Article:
March 10, 2019
(1st Sunday of Lent, C)
Moses spoke to the people, saying: Our forefathers became a nation great, strong, and numerous. When the Egyptians maltreated and oppressed us, imposing hard labor upon us, we cried to the LORD, the God of our fathers, and he heard our cry and saw our affliction, our toil, and our oppression. He brought us out of Egypt with his strong hand and outstretched arm, with terrifying power, with signs and wonders; and bringing us into this country, he gave us this land flowing with milk and honey. Dt_26:4-10
St. Paul wrote: if you confess with your mouth that Jesus is Lord
and believe in your heart that God raised him from the dead,
you will be saved. Rom_10:8-13
Jesus responded to the devil’s temptations saying: One does not live on bread alone.” “You shall worship the Lord, your God, and him alone shall you serve.” “You shall not put the Lord, your God, to the test.” Lk_4:1-13
If we are willing to sacrifice anything this Lent; is our Faith strong enough to endure the temptations that will inevitably come? And it won’t be with pitchforks and horns and tails. It will come as chocolate cheesecake with ice cream. It will come as tight pockets
and short tempers. It will come as excuses and rationale.
If we are willing to sacrifice, we have to, at the same time, be willing to surrender to God’s will, and not ours.
It all gets down to Jesus, to what we believe, to what we don’t believe and to keeping promises . . .
Can I tell you a secret? In my younger days, with little-ones in tow, with 60-hour work weeks, and struggling to make ends meet, the LAST thing I ever wanted to hear in a Sunday Homily was all the financial woes of our suburban, Philadelphia parish.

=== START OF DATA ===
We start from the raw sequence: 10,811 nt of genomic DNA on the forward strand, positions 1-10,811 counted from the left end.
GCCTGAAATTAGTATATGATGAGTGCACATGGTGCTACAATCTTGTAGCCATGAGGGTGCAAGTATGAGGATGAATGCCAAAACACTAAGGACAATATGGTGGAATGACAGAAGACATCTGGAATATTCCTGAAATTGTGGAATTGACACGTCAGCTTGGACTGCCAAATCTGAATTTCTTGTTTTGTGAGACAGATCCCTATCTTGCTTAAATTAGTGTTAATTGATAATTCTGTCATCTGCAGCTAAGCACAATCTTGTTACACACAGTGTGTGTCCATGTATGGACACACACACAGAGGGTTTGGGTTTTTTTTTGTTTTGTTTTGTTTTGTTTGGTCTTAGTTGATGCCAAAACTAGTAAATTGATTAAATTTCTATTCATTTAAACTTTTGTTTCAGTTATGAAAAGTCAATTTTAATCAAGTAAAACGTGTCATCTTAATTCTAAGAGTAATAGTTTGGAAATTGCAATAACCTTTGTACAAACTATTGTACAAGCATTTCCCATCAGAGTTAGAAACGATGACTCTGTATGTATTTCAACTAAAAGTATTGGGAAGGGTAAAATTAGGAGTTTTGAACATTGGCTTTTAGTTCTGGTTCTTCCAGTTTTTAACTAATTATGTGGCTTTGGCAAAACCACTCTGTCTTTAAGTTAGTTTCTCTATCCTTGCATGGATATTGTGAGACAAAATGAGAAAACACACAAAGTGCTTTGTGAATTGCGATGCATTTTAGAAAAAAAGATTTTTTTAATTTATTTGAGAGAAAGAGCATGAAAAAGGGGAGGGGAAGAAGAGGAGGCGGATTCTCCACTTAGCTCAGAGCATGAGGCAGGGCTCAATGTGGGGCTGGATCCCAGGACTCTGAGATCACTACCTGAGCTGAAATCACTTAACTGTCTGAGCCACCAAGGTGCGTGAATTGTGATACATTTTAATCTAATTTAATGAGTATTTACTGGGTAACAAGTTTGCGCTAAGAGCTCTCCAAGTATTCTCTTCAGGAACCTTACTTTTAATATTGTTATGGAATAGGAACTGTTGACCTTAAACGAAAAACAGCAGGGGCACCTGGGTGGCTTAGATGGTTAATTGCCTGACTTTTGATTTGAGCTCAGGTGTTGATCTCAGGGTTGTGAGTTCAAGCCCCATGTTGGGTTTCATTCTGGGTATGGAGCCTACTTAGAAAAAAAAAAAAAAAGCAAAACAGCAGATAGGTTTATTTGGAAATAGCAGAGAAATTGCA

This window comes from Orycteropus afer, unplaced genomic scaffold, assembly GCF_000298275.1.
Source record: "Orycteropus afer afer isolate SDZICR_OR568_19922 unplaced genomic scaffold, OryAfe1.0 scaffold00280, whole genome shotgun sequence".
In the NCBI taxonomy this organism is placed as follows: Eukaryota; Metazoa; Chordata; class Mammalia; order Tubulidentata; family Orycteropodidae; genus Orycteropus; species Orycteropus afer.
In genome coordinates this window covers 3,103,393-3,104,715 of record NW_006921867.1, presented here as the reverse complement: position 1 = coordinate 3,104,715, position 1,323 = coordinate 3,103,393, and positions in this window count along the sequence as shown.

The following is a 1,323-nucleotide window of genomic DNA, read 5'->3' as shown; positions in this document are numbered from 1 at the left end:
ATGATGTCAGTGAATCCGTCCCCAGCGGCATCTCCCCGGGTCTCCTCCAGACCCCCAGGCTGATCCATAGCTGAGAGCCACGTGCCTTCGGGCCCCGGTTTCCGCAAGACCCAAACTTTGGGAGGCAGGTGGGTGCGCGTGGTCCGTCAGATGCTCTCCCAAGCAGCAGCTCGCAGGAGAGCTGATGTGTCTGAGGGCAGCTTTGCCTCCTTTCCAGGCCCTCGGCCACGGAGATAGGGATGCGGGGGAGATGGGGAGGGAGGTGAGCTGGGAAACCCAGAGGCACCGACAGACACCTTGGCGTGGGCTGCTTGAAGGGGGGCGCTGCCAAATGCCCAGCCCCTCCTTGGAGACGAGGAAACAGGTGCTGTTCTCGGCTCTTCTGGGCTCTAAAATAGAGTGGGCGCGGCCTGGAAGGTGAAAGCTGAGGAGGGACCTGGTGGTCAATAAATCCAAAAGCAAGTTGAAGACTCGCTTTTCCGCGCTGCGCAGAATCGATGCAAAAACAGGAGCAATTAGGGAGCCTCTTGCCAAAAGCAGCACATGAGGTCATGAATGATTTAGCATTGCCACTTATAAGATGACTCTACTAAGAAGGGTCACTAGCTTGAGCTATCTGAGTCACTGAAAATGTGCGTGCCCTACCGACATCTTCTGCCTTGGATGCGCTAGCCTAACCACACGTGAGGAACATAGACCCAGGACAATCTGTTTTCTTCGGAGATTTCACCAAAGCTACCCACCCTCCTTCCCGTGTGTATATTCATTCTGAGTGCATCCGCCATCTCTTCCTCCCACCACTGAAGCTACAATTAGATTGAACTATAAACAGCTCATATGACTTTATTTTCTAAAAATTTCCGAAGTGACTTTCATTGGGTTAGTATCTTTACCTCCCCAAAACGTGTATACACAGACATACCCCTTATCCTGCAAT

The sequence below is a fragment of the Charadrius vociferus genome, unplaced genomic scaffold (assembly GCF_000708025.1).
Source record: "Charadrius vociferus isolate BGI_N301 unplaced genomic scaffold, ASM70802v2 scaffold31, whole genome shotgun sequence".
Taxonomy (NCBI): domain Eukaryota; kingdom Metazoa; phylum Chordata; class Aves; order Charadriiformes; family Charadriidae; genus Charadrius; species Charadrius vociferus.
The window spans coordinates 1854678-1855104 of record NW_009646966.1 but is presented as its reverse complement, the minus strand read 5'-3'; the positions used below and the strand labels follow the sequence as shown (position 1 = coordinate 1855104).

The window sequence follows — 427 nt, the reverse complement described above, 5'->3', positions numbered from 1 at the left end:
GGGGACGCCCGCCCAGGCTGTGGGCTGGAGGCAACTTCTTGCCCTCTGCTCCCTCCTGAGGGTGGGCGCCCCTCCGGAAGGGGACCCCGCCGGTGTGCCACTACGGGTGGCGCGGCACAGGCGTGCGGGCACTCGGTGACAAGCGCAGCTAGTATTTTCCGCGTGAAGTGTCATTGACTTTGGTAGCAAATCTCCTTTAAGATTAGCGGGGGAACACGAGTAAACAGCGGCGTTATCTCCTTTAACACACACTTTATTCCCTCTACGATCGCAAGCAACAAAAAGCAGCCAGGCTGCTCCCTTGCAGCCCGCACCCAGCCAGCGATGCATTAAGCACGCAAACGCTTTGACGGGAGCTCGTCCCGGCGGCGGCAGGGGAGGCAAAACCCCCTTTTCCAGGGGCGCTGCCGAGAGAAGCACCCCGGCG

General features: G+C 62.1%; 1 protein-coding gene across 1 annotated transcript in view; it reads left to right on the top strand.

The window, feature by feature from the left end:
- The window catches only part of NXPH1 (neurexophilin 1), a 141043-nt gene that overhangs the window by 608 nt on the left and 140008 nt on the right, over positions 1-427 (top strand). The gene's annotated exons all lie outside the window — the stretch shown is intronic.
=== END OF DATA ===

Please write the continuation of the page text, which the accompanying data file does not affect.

YES, I could understand that it was the parishioners who kept the Parish alive, financially, but we didn’t need to be beat-over-the-head with it – EVERY week.
And the other thing I didn’t want to hear EVERY Sunday was what terrible sinners we all were; especially, because we didn’t give them enough money! I think you can get the gist of their focus. Talk about cutting your nose off to spite your face; we were being squeezed and stepped on at the same time.
And YES, I also fully understood that according to God’s stipulations, none of us are perfect. We’re all sinners in one way or another. But again, we didn’t need that fact pounded into our brains – EVERY Sunday, especially when the preceding weekdays at work, were barely enough to withstand, as it was.
At the end of those Masses, I would ask myself why anyone in their right mind would voluntarily subject themselves to that kind of lashing, when they could, just as well, have read the Bible or slept-in at home, instead.
You see, as we have been made painfully aware in this past year, NO-ONE is perfect where mankind is involved, save for Jesus. But knowing that, doesn’t make EVERYONE ugly. It doesn’t give us cause to place ourselves above or below anyone else. And it doesn’t excuse atrocities either. But it does make ALL of us more understanding of our own faults, and of the equality of Humanity.
And maybe instead of breaking down what is already broken within our Church and ourselves; maybe instead of throwing away, in our “throw-away society,” that which can be revived, with a little pruning; maybe with a little encouragement, instead of fire and brimstone, we can become BETTER than we ever were before; better than we ever imagined we could be!
You see, that’s just ONE of the reasons that I love OUR Parish and OUR Community, here at Our Lady of Lourdes, so much. Now, you can let that be ‘our little secret,’ because that’s what I believe, and what I don’t believe; and I hope that you DO too.
And in light of my own imperfections, I apologize if I’ve ever dwelt too heavily on those negatives; although money and sin, really ARE – facts of life too.
And thus, we have this Season of Lent, with its Prayer, and its Fasting and its Almsgiving, all of which defined the very Life of Jesus; that Perfect Life – that helps us to define our own lives.
Now, we might be thinking, “Boy, life is tough enough, without adding three more Jobs to our, overextended ‘To-Do Lists’.” But these three practices, these “Pillars of Lent,” as they’re called, really do add more benefit to our lives than they actually cost.